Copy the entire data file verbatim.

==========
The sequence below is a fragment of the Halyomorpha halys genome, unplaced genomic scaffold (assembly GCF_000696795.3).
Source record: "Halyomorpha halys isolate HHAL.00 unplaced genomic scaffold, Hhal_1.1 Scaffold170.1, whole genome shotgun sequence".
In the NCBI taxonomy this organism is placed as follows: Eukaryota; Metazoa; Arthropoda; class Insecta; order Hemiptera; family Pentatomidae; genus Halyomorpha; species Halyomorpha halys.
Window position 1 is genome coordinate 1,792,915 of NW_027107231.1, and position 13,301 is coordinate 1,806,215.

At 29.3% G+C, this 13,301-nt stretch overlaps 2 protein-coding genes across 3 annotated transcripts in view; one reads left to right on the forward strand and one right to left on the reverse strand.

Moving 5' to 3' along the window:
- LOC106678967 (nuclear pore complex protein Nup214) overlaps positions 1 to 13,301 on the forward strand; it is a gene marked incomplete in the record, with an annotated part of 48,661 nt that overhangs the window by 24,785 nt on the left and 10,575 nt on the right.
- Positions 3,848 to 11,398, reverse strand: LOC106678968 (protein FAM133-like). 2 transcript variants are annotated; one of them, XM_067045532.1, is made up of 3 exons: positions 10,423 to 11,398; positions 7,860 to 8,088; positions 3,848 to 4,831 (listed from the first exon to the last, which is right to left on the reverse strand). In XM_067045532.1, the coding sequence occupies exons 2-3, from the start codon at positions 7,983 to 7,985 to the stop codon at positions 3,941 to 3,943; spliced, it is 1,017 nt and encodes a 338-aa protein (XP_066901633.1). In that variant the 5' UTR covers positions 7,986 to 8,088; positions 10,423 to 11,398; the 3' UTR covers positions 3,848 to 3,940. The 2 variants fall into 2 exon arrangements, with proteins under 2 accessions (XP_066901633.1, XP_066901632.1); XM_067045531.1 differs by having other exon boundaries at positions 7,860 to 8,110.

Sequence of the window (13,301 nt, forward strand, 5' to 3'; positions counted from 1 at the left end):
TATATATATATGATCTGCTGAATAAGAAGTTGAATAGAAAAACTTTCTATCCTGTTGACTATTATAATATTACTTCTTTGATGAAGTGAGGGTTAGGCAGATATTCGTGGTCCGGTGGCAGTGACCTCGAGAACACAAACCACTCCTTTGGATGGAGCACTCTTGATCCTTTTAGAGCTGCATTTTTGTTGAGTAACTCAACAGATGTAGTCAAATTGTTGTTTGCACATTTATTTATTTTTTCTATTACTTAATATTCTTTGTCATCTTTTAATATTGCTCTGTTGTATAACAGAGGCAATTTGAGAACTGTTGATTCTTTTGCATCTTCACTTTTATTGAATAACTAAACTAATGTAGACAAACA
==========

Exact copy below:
The sequence below is a fragment of the Halyomorpha halys genome, unplaced genomic scaffold (assembly GCF_000696795.3).
Source record: "Halyomorpha halys isolate HHAL.00 unplaced genomic scaffold, Hhal_1.1 Scaffold170.1, whole genome shotgun sequence".
In the NCBI taxonomy this organism is placed as follows: Eukaryota; Metazoa; Arthropoda; class Insecta; order Hemiptera; family Pentatomidae; genus Halyomorpha; species Halyomorpha halys.
Window position 1 is genome coordinate 1,792,915 of NW_027107231.1, and position 13,301 is coordinate 1,806,215.

At 29.3% G+C, this 13,301-nt stretch overlaps 2 protein-coding genes across 3 annotated transcripts in view; one reads left to right on the forward strand and one right to left on the reverse strand.

Moving 5' to 3' along the window:
- LOC106678967 (nuclear pore complex protein Nup214) overlaps positions 1 to 13,301 on the forward strand; it is a gene marked incomplete in the record, with an annotated part of 48,661 nt that overhangs the window by 24,785 nt on the left and 10,575 nt on the right.
- Positions 3,848 to 11,398, reverse strand: LOC106678968 (protein FAM133-like). 2 transcript variants are annotated; one of them, XM_067045532.1, is made up of 3 exons: positions 10,423 to 11,398; positions 7,860 to 8,088; positions 3,848 to 4,831 (listed from the first exon to the last, which is right to left on the reverse strand). In XM_067045532.1, the coding sequence occupies exons 2-3, from the start codon at positions 7,983 to 7,985 to the stop codon at positions 3,941 to 3,943; spliced, it is 1,017 nt and encodes a 338-aa protein (XP_066901633.1). In that variant the 5' UTR covers positions 7,986 to 8,088; positions 10,423 to 11,398; the 3' UTR covers positions 3,848 to 3,940. The 2 variants fall into 2 exon arrangements, with proteins under 2 accessions (XP_066901633.1, XP_066901632.1); XM_067045531.1 differs by having other exon boundaries at positions 7,860 to 8,110.

Sequence of the window (13,301 nt, forward strand, 5' to 3'; positions counted from 1 at the left end):
TATATATATATGATCTGCTGAATAAGAAGTTGAATAGAAAAACTTTCTATCCTGTTGACTATTATAATATTACTTCTTTGATGAAGTGAGGGTTAGGCAGATATTCGTGGTCCGGTGGCAGTGACCTCGAGAACACAAACCACTCCTTTGGATGGAGCACTCTTGATCCTTTTAGAGCTGCATTTTTGTTGAGTAACTCAACAGATGTAGTCAAATTGTTGTTTGCACATTTATTTATTTTTTCTATTACTTAATATTCTTTGTCATCTTTTAATATTGCTCTGTTGTATAACAGAGGCAATTTGAGAACTGTTGATTCTTTTGCATCTTCACTTTTATTGAATAACTAAACTAATGTAGACAAACA